Originality, that elusive summit, is everything in music. In an interview with the eminent English jazz journalist Val Wilmer at the end of the 1960s, Ornette Coleman opined: "The Thing that makes jazz so interesting is that each man is his own academy." Toscano has one foot firmly planted in the academies of past masters, and the other, reaching for his own sound. He's impressive, no doubt, but there's the sensation that if he could only use the idioms of the past as a springboard from which to launch himself, rather than as a defining bedrock, then the flight could yet be a truly memorable one.

Jazzmeia Horn

It's no easy task for a jazz singer to excite an audience as much as say, a virtuoso saxophonist or trumpeter, but Jazzmeia Horn did just that, captivating the Funchal Jazz Festival audience with her breathless scatting and powerful delivery. The Texas-born-and-bred singer attracted awards and nominations in her teens, and now twenty seven years old, they have kept coming—with first place in both the 2013 Sarah Vaughan International Jazz Vocal Competition and the 2015 Thelonious Monk Institute Jazz Competition. It's gone from good to great, too, with her debut recording as leader, A Social Call (Prestige Records, 2017) garnering Horn a Grammy nomination.

The sizzling bop of Betty Carter's "Tight" threw Horn straight into the lion's den, with Géraud Portal's fast-walking bass and Henry Conerway III's lively drums providing the canvas for the singer's vocal acrobatics. Horn owes a debt to Carter, amongst others, though there was something quite personal in her horn-like scatting that conjured notions of whistling kettles and exotic bird-song. Saxophonist Marcus Miller and pianist Victor Gould added fuel to the fire with animated solos. Horn was in inspired form on a swinging version of Brooks Bowman' standard "East of the Sun (and West of the Moon)," playfully trading improvisations back and forth with Conerway III, and, on a couple of occasions holding impressively long notes whose eventual release ushered in excited applause.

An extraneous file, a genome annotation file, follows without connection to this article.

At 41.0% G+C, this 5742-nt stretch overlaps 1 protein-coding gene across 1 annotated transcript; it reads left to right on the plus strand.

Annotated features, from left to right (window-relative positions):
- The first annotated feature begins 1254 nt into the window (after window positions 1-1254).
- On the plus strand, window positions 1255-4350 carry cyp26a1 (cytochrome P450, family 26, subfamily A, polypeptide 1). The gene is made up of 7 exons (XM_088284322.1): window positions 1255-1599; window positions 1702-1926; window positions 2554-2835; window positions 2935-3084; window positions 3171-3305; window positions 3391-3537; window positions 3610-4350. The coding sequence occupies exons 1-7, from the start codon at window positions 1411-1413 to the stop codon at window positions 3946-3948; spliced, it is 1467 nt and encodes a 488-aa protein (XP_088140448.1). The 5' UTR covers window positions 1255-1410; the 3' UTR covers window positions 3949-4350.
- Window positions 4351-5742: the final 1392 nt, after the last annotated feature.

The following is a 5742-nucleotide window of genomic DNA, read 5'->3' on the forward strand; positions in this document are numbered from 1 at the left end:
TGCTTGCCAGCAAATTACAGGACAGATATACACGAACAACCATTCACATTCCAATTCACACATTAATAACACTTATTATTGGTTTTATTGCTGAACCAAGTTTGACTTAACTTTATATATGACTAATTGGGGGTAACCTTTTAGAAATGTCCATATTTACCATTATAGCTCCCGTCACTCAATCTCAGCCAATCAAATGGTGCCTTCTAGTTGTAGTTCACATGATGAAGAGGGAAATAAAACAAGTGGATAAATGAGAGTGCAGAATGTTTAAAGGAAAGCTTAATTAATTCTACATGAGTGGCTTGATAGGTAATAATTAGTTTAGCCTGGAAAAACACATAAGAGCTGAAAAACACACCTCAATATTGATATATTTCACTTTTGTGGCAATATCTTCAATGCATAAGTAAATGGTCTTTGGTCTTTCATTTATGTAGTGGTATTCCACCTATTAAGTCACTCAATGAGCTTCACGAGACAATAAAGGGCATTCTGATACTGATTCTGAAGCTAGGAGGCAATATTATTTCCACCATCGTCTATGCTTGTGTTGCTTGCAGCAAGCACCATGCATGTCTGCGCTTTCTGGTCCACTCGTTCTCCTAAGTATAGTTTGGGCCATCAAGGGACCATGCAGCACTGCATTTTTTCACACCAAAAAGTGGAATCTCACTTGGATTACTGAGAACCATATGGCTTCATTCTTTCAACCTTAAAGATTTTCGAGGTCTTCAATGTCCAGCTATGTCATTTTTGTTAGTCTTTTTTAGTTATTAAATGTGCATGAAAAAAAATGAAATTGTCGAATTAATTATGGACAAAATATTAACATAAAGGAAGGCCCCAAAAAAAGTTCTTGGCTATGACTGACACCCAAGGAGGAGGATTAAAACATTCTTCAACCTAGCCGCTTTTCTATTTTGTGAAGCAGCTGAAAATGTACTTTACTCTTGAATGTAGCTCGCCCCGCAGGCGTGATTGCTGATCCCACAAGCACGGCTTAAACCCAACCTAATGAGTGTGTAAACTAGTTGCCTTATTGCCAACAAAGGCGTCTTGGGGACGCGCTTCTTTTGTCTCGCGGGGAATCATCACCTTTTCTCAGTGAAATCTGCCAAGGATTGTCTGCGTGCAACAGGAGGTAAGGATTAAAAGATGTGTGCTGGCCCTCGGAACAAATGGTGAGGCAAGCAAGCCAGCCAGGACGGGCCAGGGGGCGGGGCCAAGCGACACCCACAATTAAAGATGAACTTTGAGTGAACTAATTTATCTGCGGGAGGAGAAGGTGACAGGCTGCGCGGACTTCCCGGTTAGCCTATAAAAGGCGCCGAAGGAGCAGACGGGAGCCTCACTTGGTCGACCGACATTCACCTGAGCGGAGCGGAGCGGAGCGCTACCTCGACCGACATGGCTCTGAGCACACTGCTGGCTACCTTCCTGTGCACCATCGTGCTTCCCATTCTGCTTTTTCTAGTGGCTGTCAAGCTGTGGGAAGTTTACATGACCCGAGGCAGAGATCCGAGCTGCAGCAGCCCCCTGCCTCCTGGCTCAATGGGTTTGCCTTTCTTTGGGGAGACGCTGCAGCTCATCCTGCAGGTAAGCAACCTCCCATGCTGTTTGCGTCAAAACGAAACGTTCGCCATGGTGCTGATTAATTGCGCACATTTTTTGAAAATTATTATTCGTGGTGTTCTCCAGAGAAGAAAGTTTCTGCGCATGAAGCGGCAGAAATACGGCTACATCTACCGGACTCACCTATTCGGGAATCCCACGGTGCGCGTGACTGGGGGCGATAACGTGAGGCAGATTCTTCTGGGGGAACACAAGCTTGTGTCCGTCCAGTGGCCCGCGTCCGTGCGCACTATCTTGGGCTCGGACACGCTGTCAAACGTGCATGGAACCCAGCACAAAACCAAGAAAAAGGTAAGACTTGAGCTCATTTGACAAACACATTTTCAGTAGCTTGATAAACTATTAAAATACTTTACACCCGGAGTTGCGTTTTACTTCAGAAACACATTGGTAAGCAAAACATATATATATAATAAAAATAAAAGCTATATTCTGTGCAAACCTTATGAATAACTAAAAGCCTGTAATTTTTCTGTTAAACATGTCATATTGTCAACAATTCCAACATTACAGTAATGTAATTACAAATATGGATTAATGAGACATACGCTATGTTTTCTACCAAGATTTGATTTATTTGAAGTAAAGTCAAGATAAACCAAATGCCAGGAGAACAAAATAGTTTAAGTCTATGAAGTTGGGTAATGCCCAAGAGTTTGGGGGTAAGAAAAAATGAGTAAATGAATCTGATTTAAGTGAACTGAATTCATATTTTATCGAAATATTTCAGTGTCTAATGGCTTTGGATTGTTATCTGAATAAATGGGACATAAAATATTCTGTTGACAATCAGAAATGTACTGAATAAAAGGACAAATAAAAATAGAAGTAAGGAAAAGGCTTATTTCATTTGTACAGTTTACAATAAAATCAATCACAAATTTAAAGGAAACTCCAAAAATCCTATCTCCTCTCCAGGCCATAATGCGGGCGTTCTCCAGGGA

A boppish rendition of Ann Ronell's "Willow Weep for Me" meant there was little letting up in tempo. Horn's frenetic scatting perhaps lacked a little finesse, though her passion never dimmed, notably in a fiery, extended rap that touched on discrimination, police brutality, national unity, the importance of education, and perhaps a tad tangentially , organic food. A call-and-response sing-along involved the audience on an energetic "Night and Day," with Miller revelling in a bustling, Charlie Parker-esque solo. Horn returned with another rap, but she was treading shallow waters rather too long, when a thunderous wave might have made for a more satisfying conclusion.

Horn placed her own stamp on Joni Mitchell's "Centerpiece"—another vibrant swinger peppered with the singer's freewheeling scatting. It was Gould's zesty piano improvisation, however, that stole that particular show. It wasn't until seventy minutes into the set that Horn brought the tempo down with Jimmy Rowles/Norma Winstone's ballad "The Peacocks (A Timeless Place)," the singer's delivery, now and again, revealing Billie Holiday's influence. Horn showed her gospel roots with a brief verse of "Lift Every Voice," a teaser for a twenty-minute version of Bobby Timmons' "Moanin"; Miller Gould and Horn cranked it up one more time, while the singer's thrilling scat channelled Dizzy Gillespie at his bebop best.

The final stretch featured another Horn rap, but as it lumbered on the steam that Horn and her band had worked so hard to build up gradually dissipated. The crowd rose to its feet and cheered for more, but the no-encore policy of the Funchal Jazz Festival—due to strict time scheduling—denied it. Horn is a precocious talent, a fearless, exhilarating improviser steeped in gospel, blues and jazz roots. Her jam-like raps, however, can overstay their welcome at times. One of the marks of the great jazz virtuosi is that, in general, they know when to let a solo go.

Besides the Music...

When it comes to festival vibes there's something about an outdoor festival on a summer night that trumps almost any indoor event. Madeira enjoys daily mean temperatures between 16 and 23 degrees Celsius year-round. Yes, the air can be sticky at times, but if you're looking for an escape from the floods, fires and life-snuffing temperatures that seem to be engulfing much of planet Earth, then Madeira is an attractive option.

What it does have, given its geography, are occasionally stormy cross-winds that can make landing at Funchal's airport complicated. With cross-winds doing their thing this year there were real concerns that the flights of a couple of bands due to land the same day of their performances would have to be cancelled. Happily, the winds spared everybody.